Over the past two weeks, we have been creating our own masks for Commedia dell’Arte. We start with molding clay into a shape that we want for our mask. We then use the clay mold to create a plaster cast of the shape of our mask, which we then place leather over and begin to work the leather into the shape of the mask. After we shape the mask, we waterproof the inside and paint it, creating a mask that is completely unique to the individual who wears it. The process of making the masks was very different from our other classes, and in a fascinating way. We not only played characters using masks, we created the masks we use for the characters we play. The process of creating a character from painstaking exactness with clay and leather to performing the character on a stage was absolutely remarkable. The amount of time and effort put into each mask made the eventual completion all the sweeter. I and a few of my peers are very interested in continuing practicing leather mask making after we leave Italy.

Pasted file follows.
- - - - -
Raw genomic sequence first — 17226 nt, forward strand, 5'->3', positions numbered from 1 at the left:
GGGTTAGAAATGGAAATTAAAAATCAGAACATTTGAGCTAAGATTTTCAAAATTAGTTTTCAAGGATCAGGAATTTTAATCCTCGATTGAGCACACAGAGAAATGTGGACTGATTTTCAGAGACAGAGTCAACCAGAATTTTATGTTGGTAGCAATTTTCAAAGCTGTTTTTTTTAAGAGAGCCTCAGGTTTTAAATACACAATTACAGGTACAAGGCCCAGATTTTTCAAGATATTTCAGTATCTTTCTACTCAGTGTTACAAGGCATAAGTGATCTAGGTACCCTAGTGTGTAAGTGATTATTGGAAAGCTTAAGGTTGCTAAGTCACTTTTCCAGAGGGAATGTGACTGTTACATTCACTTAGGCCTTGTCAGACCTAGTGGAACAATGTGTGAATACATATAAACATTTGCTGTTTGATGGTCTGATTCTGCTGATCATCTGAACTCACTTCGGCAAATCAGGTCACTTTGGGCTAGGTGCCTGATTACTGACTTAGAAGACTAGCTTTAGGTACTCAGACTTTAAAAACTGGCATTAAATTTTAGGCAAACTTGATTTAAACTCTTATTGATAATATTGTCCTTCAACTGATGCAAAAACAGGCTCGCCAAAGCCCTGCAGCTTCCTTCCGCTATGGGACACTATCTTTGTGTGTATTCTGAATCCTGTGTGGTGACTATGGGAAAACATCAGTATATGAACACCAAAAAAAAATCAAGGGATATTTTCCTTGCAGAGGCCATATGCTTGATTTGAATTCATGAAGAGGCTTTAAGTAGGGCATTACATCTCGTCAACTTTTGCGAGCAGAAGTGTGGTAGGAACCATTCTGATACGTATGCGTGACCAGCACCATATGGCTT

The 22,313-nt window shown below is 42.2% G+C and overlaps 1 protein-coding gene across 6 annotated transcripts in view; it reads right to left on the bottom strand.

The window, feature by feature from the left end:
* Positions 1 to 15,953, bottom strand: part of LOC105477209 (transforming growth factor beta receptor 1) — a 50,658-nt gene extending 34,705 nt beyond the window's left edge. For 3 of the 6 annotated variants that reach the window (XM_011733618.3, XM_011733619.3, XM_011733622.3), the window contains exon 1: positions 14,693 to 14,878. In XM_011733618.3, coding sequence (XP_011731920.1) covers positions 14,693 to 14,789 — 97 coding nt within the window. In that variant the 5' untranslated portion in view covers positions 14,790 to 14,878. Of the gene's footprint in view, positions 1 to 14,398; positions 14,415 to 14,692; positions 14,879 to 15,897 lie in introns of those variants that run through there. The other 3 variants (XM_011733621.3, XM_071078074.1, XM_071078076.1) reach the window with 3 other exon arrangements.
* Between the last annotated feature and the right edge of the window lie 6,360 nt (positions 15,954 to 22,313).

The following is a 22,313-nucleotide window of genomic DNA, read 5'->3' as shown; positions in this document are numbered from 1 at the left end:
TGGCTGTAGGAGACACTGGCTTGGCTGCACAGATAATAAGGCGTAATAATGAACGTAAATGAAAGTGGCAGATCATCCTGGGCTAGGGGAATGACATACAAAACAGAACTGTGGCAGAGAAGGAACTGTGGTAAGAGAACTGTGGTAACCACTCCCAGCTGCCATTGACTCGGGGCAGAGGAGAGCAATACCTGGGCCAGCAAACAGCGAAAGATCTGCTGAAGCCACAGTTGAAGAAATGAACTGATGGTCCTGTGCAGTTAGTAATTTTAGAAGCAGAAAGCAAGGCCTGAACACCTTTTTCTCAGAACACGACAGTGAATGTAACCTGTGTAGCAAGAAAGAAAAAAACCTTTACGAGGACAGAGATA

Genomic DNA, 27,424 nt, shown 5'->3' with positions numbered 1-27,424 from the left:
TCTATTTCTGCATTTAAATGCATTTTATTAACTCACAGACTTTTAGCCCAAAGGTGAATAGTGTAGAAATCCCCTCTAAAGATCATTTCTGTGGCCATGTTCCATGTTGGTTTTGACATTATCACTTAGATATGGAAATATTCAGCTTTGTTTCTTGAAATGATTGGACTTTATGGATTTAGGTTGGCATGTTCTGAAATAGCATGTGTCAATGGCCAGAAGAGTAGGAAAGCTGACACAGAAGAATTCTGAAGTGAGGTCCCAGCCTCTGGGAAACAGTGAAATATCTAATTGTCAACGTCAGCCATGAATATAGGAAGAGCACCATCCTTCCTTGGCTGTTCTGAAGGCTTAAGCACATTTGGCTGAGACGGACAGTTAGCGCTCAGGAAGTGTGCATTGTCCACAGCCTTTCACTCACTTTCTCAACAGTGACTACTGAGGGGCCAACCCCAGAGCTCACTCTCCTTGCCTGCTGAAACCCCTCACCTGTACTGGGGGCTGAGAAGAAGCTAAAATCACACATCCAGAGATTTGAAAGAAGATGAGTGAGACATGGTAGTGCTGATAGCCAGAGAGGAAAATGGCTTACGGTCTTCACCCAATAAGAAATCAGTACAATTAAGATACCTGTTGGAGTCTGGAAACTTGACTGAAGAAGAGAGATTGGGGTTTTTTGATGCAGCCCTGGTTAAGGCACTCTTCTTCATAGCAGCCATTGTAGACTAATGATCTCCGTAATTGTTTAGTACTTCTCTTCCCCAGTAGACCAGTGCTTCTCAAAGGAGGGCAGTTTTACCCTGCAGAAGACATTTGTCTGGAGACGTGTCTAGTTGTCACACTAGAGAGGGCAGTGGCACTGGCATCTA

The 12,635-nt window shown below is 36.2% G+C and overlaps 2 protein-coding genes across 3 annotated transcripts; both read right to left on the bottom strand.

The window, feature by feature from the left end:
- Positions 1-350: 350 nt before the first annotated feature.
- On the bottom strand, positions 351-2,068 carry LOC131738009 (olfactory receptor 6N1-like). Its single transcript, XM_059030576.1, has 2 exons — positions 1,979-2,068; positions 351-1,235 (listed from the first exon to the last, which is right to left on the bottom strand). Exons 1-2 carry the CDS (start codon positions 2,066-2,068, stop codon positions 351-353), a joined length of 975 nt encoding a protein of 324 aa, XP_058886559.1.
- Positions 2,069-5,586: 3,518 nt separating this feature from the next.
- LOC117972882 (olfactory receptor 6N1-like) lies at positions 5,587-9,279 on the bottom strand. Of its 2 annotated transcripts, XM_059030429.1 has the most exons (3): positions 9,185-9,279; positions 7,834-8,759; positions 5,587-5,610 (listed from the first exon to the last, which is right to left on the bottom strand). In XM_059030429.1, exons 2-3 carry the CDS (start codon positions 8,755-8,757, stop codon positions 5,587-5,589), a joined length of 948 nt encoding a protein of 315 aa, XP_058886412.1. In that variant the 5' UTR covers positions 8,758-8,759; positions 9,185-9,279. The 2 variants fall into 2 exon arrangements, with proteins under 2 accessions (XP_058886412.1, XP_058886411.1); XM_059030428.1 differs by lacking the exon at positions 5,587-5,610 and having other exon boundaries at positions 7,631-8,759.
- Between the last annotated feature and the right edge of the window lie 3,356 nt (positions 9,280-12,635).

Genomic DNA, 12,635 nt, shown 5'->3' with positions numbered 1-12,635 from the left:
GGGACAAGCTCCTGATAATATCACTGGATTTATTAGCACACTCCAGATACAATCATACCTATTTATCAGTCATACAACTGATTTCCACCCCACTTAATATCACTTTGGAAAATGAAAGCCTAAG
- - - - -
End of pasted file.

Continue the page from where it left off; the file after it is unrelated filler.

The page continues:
A few weeks ago we had a Thai Massage workshop where we learned the basics of the tradition of Thai Massage from Scott Putman. Needless to say it was amazing to get to experience the massage, it is a full body practice that is restorative as well as energizing. Surprisingly it was also enjoyable and educational to give the massage. The practitioner learns about the workings of another human body kinesthetically and leaves with a better understanding of anatomy, which is a beautiful cross training for partner work in theatre or dance.
The Butoh workshop was without a doubt the highlight of the program. There were so many opportunities to expand my knowledge of movement in dance. The class taught slow movement in association with the mind and body. The performance included all styles of dance including some singing. The class has a strong movement vocabulary and helps students walk away with a variety of movement techniques.